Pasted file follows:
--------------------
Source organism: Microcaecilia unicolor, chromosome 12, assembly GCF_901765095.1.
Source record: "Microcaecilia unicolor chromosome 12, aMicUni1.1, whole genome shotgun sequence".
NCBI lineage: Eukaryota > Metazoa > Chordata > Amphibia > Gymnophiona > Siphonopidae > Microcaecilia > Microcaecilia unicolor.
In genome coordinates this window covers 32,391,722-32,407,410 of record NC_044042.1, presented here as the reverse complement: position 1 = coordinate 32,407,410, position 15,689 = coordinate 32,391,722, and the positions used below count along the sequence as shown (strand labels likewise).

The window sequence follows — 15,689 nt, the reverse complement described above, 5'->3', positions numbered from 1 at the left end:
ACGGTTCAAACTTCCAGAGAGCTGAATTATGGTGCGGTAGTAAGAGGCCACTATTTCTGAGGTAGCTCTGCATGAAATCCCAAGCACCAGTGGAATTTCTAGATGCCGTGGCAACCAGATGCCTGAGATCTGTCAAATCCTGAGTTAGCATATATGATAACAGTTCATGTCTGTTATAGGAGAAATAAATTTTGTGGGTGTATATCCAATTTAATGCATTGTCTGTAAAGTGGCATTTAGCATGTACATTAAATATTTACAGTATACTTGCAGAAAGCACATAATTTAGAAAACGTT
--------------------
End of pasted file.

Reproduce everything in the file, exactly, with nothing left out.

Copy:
Source organism: Microcaecilia unicolor, chromosome 12, assembly GCF_901765095.1.
Source record: "Microcaecilia unicolor chromosome 12, aMicUni1.1, whole genome shotgun sequence".
NCBI lineage: Eukaryota > Metazoa > Chordata > Amphibia > Gymnophiona > Siphonopidae > Microcaecilia > Microcaecilia unicolor.
In genome coordinates this window covers 32,391,722-32,407,410 of record NC_044042.1, presented here as the reverse complement: position 1 = coordinate 32,407,410, position 15,689 = coordinate 32,391,722, and the positions used below count along the sequence as shown (strand labels likewise).

The window sequence follows — 15,689 nt, the reverse complement described above, 5'->3', positions numbered from 1 at the left end:
ACGGTTCAAACTTCCAGAGAGCTGAATTATGGTGCGGTAGTAAGAGGCCACTATTTCTGAGGTAGCTCTGCATGAAATCCCAAGCACCAGTGGAATTTCTAGATGCCGTGGCAACCAGATGCCTGAGATCTGTCAAATCCTGAGTTAGCATATATGATAACAGTTCATGTCTGTTATAGGAGAAATAAATTTTGTGGGTGTATATCCAATTTAATGCATTGTCTGTAAAGTGGCATTTAGCATGTACATTAAATATTTACAGTATACTTGCAGAAAGCACATAATTTAGAAAACGTT